I keep wondering where are the unemployed, neglected people in this Chinese city? Living here for a year now I keep looking, and except during my occasional Saturday trip downtown to a museum in the wealthy, manicured, target-rich touristy part, I see no beggars or homeless people. 

One Saturday as I visited my local bank, I happened upon an old blind couple — perhaps married — playing historic 3 stringed instruments near the corner of a busy intersection, both seated on upturned white buckets. Their music was haunting. Who stopped to admire their grit? Who cared about their misfortune? Some clearly did, and I did, and after listening to their mournful duet, tossed into their open coffee can 20 RMB, but I never saw them again, and imagine authorities eventually chased them away. 

Here in my burgeoning new town, on the far outskirts of Shanghai, I notice all sorts of people perpetually engaged in ugly labor, at hours that amaze me. Everyone has a task, everyone seems dedicated and busy. I see little idleness. Sunday is not special. Every day is someone’s work day.  

Many laborers are dressed in long sleeved uniforms and wear wide-brimmed hats to shield themselves from the relentless sun. They lay a thousand bricks in a week to beautify a sidewalk. They sweep the same sidewalks with their straw brooms. They stand at store entrances with frozen smiles to welcome shoppers. They remove restaurant refuse in sloppy buckets from the back alley. They deliver packages and mail from their over-loaded mini-bikes in every weather. They guard apartment buildings, or wash unimaginably huge windows. On the sidewalk outside their small shops they make windows for the mammoth buildings springing up everywhere. They sell a dozen varieties of vegetables I have never seen before and live fish (and sometimes live birds.) They work in restaurants that twice each day feed hundreds of construction workers who are building this new town. They are resident “Moms” in my school dormitory who wake at 4 AM to wash clothes for 200 students and hang them to dry upstairs on the 6th floor, outside in the Shanghai sun.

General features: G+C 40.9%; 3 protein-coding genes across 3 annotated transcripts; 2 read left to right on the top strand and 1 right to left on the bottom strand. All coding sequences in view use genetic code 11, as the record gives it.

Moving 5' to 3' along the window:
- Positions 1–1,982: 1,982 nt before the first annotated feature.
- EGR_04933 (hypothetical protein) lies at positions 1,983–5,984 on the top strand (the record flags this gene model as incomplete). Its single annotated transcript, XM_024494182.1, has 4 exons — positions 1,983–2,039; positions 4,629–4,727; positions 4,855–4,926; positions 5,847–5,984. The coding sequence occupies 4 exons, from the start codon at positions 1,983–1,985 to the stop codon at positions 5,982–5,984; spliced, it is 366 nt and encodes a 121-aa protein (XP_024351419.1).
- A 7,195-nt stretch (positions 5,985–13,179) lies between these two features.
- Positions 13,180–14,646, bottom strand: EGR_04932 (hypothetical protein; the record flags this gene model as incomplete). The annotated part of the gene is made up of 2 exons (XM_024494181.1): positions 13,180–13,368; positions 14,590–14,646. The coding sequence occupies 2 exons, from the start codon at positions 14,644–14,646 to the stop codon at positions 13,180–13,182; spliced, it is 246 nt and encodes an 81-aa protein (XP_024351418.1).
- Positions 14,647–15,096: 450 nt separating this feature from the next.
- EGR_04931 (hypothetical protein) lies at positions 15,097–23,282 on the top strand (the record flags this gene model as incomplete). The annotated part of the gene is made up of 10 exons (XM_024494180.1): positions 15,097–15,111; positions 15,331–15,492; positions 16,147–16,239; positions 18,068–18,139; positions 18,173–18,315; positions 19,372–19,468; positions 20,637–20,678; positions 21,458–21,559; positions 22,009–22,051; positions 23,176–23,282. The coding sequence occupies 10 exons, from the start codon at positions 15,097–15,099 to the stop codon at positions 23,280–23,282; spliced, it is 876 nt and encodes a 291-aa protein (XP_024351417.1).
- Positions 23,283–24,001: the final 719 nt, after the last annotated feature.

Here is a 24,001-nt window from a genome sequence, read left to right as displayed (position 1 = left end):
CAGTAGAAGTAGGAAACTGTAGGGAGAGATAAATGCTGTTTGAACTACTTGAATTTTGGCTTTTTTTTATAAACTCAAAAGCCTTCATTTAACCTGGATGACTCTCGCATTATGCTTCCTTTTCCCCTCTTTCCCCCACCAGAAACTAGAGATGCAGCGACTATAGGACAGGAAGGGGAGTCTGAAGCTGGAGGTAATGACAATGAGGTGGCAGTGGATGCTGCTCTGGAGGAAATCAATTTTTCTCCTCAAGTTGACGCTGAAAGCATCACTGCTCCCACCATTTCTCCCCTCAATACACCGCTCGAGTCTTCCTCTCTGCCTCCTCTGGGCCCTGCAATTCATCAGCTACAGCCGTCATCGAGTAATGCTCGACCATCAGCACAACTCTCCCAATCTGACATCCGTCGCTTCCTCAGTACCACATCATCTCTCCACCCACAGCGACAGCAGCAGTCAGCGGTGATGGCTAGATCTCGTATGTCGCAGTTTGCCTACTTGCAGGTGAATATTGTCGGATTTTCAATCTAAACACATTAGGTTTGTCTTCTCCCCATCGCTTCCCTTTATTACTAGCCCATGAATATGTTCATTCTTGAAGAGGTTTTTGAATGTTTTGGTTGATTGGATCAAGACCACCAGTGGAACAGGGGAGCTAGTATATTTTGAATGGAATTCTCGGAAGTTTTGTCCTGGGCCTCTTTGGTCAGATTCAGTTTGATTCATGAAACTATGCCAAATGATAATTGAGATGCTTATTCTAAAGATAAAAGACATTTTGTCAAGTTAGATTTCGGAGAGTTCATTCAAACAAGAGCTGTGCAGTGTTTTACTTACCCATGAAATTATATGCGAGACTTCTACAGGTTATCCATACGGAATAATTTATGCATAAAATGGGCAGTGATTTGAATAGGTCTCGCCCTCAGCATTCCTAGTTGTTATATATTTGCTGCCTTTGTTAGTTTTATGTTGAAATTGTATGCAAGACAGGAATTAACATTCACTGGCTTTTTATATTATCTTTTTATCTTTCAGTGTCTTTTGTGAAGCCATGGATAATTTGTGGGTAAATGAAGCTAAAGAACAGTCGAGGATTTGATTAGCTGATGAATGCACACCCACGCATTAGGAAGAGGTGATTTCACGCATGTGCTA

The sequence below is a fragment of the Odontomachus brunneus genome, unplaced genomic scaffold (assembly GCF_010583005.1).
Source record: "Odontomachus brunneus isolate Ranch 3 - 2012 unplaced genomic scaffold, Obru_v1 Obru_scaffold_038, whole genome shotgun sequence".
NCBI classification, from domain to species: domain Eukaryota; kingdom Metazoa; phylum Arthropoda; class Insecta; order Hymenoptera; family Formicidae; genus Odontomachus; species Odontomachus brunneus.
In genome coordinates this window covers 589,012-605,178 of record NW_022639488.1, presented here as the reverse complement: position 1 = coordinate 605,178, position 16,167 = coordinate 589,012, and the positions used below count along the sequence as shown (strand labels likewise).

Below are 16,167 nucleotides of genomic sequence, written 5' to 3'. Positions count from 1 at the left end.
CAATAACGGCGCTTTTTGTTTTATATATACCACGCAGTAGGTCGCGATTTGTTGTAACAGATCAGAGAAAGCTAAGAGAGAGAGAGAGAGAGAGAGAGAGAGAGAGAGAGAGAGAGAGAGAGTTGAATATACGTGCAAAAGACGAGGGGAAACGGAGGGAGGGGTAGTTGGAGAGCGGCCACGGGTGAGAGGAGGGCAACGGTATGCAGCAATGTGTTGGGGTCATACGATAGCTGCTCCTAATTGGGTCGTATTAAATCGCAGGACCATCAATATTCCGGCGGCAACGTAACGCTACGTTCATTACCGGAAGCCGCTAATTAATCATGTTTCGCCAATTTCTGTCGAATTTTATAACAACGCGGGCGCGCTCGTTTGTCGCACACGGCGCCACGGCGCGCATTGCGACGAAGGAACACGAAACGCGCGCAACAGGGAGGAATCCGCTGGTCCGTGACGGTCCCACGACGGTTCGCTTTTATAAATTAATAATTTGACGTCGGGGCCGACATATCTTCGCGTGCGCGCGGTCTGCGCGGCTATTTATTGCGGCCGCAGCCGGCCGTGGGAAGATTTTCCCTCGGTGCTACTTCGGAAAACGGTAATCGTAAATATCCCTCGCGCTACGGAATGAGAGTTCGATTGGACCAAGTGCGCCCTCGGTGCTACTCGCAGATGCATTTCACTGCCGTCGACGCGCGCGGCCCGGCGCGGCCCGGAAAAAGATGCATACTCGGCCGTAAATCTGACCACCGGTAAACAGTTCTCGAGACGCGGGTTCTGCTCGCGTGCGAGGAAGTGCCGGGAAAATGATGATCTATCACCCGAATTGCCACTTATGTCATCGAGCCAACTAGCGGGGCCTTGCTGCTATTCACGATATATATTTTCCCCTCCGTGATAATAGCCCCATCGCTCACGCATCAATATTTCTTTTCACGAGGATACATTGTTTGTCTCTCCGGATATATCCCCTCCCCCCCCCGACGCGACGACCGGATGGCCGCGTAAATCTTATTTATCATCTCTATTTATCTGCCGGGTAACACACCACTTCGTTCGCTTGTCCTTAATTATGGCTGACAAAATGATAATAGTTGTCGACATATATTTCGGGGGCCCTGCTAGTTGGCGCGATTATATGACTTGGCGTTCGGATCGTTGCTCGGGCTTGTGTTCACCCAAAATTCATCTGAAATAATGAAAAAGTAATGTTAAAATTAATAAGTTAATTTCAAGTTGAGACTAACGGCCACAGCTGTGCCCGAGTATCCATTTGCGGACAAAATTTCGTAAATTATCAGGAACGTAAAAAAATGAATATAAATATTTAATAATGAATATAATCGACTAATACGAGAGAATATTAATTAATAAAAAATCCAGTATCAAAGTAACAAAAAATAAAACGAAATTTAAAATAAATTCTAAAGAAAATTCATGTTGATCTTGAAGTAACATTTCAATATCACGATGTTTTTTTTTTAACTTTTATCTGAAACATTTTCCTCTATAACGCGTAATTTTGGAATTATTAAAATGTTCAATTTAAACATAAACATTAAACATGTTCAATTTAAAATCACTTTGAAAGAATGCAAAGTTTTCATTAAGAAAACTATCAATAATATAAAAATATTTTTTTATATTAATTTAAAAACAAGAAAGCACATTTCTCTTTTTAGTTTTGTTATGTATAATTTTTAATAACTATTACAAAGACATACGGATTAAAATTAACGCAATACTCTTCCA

In early morning when I cross the street to visit my neighborhood Starbuck’s for a coffee, I notice old people walking methodically through back alleys scrounging empty glass beer bottles, or plastic, or cardboard throw-away. They collect this refuse and continue looking for more, because there always is more. I imagine at the end of their 10-hour work day they turn it in to a collection depot nearby and collect 200 RMB ($30.00) and for them that is probably a good day’s wage. They do not collect welfare, or social security, or disability, or donations from the rest of us. And they smile when I pass them on our different ways. 

These “poor people” might be the most Noble people I have ever seen.  

Last May, my high school division sponsored a festive day of competitive intramural athletics in the nearby park — including games of team jump rope, Frisbee golf, relay race, and eventually the most plebeian Chinese sport of badminton. During the 1 hour relay race, I noticed a sun-burned older fellow mowing the lawn of the park where we were contesting. He pushed his 21-inch lawnmower while a younger (supervisor) followed him for a few wide circles in his golf cart. This seemed insane to me. The poor fellow would be mowing this park area for 10 hours to achieve what one large, golf-course dedicated mower could easily accomplish in 30 minutes.